Isaiah 28.16 appears in 1QIsa a, found in Cave 1, and is dated from 100 B. C. 35 It reads in the Dead Sea Scrolls in these words:
Therefore thus says the LORD, Behold, I am laying in Zion a foundation stone, a tried stone,
a precious cornerstone of sure foundation; whoever believes will not be in panic. 36
The Apostle Peter takes this same scripture of Isaiah 28.16 and applies it to Jesus in 1 Peter 2.4-6:
And coming to Him as to a living stone which has been rejected by men, but is choice and precious in the sight of God,
you also, as living stones, are being built up as a spiritual house for a holy priesthood, to offer up spiritual sacrifices acceptable to God through Jesus Christ.
For this is contained in Scripture:
‘BEHOLD, I LAY IN ZION A CHOICE STONE, A PRECIOUS CORNER stone,
AND HE WHO BELIEVES IN HIM WILL NOT BE DISAPPOINTED.’
Isaiah 35.5-6 also deserves our attention. These verses are found in 1QIsa a (dated from 100
B. C.), and in the Dead Sea Scrolls they read as follows:
Then the eyes of the blind will be opened, and the ears of the deaf will unclose. Then the
lame will leap like a deer, and the tongue of the mute will sing. Yes, water will burst out
in the wilderness, and streams will run through the desert. 37
These wonderful verses speak of the healing that the Messiah will bring to the eyes of the blind, to the ears of the deaf, to the lame and to the mute. The healing that He brings will be as refreshing and life-giving as a river in the wilderness. These are the very things that characterize Jesus’ ministry, miracles of physical and spiritual healing.
Another Scripture passage that the Qumran writers recorded is Isaiah 40.3-5. These verses, again, come from 1QIsa a (dated from 100 B. C.). They are written in the scrolls in these words:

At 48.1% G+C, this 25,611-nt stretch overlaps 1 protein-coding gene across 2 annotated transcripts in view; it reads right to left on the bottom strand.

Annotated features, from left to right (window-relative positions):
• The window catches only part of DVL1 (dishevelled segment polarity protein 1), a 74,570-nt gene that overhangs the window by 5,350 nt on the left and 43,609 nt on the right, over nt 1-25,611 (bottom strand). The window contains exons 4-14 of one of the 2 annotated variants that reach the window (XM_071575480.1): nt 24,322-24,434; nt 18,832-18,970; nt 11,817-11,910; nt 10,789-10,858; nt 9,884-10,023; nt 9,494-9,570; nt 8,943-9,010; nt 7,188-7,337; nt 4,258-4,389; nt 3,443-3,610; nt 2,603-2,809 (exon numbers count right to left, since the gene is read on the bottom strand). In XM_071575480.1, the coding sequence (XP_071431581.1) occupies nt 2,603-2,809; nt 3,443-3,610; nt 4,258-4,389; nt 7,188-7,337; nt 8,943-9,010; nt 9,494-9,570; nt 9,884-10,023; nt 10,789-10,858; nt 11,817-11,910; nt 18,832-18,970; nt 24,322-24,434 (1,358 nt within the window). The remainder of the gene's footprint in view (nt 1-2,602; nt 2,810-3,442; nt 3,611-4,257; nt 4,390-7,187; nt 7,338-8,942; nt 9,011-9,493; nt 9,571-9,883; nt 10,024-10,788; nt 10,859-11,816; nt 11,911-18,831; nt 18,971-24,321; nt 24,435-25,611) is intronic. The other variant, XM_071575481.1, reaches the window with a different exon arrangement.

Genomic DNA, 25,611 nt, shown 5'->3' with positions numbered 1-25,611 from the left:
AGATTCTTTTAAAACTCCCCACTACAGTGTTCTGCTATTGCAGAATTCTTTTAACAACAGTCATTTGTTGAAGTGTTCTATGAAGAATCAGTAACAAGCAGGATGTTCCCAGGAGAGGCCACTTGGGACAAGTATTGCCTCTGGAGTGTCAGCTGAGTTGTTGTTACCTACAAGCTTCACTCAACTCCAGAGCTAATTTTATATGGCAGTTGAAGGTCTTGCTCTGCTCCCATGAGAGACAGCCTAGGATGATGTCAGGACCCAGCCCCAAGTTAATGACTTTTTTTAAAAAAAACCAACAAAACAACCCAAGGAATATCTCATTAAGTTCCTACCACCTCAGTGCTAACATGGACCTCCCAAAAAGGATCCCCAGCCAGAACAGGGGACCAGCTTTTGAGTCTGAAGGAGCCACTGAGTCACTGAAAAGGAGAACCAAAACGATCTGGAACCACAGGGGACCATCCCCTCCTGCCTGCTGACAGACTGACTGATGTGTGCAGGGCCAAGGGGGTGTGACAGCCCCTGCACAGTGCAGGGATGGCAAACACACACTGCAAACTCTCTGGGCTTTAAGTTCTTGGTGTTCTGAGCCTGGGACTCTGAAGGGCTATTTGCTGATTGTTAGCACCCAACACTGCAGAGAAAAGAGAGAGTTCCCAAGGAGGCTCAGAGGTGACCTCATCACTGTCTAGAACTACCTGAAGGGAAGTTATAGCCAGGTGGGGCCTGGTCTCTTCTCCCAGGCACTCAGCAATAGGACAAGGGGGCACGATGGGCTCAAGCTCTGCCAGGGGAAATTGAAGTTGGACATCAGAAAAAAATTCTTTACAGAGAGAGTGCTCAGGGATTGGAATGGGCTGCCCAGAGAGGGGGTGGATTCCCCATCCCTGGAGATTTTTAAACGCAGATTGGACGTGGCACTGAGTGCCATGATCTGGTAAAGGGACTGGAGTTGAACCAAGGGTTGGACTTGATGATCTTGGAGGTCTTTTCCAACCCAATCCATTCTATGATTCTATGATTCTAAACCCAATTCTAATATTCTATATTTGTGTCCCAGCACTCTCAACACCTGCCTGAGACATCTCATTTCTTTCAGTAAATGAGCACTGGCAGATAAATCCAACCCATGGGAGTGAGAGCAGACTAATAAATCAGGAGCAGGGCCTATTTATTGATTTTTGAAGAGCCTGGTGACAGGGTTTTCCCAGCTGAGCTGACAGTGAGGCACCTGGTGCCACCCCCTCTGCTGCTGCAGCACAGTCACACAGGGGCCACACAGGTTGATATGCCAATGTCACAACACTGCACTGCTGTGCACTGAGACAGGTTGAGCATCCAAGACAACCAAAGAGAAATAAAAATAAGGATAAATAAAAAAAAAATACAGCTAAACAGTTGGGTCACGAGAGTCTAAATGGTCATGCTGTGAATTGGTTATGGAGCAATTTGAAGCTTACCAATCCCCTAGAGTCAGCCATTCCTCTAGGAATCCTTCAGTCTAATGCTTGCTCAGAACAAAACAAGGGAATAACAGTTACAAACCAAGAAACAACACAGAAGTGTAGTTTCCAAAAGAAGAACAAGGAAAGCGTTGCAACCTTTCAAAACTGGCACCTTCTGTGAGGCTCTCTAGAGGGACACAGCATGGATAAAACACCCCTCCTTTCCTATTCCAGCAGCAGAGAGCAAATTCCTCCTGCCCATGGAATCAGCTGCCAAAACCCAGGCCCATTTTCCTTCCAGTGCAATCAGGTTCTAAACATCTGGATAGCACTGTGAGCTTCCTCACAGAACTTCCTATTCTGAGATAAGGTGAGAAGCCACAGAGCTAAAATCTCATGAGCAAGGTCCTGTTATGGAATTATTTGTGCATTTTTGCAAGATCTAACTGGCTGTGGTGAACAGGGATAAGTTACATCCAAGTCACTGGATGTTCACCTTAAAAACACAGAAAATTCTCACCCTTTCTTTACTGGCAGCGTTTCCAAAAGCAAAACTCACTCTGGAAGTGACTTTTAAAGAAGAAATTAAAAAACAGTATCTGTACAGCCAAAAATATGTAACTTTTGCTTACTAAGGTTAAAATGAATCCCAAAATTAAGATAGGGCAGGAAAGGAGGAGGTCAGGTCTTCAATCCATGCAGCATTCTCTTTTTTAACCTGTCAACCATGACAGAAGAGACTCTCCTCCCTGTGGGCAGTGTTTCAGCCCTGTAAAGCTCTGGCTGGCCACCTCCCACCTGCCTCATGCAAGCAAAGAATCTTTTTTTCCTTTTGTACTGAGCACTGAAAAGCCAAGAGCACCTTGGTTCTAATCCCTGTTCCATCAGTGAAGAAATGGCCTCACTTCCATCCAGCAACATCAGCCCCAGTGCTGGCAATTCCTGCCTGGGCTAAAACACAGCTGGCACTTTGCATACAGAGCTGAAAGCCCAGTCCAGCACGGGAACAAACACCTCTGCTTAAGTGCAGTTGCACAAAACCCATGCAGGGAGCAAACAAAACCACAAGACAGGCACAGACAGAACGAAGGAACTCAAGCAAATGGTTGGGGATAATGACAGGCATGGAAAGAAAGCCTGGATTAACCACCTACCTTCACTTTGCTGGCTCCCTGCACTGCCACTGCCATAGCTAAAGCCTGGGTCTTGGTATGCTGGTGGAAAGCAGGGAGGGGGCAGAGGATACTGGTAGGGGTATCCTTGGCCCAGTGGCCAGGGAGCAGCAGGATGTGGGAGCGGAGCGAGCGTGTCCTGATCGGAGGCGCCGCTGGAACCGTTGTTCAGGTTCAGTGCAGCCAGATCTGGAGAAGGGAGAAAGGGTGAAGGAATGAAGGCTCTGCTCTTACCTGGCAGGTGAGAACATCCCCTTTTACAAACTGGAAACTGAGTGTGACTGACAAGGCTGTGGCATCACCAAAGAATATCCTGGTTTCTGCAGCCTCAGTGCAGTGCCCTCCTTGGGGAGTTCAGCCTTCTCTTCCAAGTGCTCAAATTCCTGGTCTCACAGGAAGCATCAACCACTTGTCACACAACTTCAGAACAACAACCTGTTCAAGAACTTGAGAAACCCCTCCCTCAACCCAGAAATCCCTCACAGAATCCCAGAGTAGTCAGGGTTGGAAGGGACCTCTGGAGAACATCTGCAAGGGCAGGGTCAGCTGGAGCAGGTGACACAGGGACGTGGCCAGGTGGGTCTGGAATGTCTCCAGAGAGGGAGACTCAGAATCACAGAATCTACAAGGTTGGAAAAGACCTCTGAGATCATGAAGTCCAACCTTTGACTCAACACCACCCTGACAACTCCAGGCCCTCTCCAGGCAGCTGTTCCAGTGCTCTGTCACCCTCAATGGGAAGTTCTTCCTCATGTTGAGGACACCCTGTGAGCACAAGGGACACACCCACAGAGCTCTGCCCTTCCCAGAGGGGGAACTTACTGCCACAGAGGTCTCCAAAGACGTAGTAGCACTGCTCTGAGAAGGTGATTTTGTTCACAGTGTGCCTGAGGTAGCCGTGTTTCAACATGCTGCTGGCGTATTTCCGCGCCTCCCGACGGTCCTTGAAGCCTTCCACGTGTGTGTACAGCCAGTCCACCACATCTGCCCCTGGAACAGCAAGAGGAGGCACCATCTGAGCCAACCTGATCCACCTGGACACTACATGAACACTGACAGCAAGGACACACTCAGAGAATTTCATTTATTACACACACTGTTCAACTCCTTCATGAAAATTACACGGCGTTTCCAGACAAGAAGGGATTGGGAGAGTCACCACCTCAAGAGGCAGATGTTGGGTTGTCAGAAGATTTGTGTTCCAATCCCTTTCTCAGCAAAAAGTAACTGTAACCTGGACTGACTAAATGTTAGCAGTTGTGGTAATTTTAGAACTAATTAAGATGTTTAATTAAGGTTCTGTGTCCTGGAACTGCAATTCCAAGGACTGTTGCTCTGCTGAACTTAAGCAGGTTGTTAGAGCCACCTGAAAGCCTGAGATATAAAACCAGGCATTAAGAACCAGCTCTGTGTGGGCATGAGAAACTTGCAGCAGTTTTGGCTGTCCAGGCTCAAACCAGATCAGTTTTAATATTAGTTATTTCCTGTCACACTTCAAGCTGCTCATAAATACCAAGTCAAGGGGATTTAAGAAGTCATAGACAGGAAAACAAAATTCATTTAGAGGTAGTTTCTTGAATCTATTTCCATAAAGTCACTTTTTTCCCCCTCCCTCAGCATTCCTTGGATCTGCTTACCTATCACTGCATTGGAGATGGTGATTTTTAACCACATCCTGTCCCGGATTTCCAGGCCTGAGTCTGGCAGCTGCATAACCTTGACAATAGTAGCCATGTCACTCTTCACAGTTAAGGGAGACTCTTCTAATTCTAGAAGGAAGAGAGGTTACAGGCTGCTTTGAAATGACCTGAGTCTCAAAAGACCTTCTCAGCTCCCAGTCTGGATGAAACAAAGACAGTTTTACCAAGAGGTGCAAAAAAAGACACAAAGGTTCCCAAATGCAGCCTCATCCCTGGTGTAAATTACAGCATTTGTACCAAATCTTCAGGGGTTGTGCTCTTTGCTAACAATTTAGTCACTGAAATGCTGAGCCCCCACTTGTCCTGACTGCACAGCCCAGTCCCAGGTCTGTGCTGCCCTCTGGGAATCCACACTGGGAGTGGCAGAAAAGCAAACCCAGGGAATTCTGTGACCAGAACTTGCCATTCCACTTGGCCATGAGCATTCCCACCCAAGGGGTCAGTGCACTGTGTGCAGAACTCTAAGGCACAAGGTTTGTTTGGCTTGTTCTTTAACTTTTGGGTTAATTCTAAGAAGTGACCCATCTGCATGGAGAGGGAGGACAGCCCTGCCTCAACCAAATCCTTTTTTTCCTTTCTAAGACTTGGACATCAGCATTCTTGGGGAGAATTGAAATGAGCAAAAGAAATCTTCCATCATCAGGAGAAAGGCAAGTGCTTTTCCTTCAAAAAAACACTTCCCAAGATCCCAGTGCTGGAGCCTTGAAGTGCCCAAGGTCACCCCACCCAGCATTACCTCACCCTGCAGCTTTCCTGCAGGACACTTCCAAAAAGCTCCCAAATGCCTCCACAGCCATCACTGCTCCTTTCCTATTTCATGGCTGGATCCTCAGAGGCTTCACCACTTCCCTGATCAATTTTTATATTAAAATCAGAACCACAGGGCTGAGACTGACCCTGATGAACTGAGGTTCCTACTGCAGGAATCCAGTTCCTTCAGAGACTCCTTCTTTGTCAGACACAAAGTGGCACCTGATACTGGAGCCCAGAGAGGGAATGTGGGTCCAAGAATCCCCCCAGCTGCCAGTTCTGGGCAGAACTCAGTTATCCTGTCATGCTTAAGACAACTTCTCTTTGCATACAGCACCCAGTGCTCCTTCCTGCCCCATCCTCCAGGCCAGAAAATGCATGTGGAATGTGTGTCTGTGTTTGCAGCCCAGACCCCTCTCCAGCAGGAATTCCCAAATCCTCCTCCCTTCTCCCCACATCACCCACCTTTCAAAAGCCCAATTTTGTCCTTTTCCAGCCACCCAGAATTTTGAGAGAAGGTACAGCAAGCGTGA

A voice cries out, ‘In the wilderness prepare the way of the LORD, and in the desert make
a smooth highway for our God. Let every valley be raised and every mountain and hill be
lowered. Let the uneven spots be levelled and the rough places made a plain. The glory of
the LORD will be revealed, and all flesh together will see it. The mouth of the LORD has
These verses speak of the Messiah having a predecessor who would call for preparation for the LORD. Again, Jesus’ ministry met this requirement because it was preceded by John the Baptist, who preached this very thing. John the Baptist even applied the predecessor in this verse to himself, saying; “… ‘I am a voice of one crying in the wilderness, ‘Make straight the way of the Lord,’ as Isaiah the prophet said.'” (John 1.23).
Another pertinent scripture/prophecy that appears in the Dead Sea Scrolls (1QIsa a) (dated from 100 B. C.) is Isaiah 50.6 which reads as follows:
I gave my back to those who beat me and my cheeks to those who pulled out the beard.
My face I did not turn aside from insults and spitting. 39
It is very interesting to note that the Qumran writers expected the Messiah to be insulted. Referring to the Messiah, they say that “many spoke insults against him” (4 Q541). 40 (I don’t know if this quote is pre-Herodian).The speaker in Isaiah 50.6 is one whose back was beaten, his beard pulled out, and who was insulted and spit upon. In Matthew, Chapter 26 verses 67-68. (See also Luke 22.63-64), the actions of those who had arrested Jesus are spoken of in these words:
Then they spat in His face and beat Him with their fists; and others slapped Him, and said, ‘Prophesy to us, You Christ; who is the one who hit You?’
This terrible prophecy found its fulfillment in the torture of Jesus Christ.
The most well-known Scripture passage of all of the prophecies that Jesus fulfilled is surely Isaiah, Chapter 53. None of the text for this chapter in 1QIsa a has been lost through deterioration. Our copy of this chapter, along with all other scriptures in 1QIsa a, is dated from 100 B.C. This was written down nearly a hundred years before Christ was born at Bethlehem. It reads as follows:
Who has believed our message? And to whom has the arm of the LORD been revealed?
For he grew up before him like a tender plant, and like a root out of a dry ground; he had
no form and he had no majesty that we should look at him, and had no attractiveness that
we should desire him. He was despised and rejected by others, and a man of sorrows, and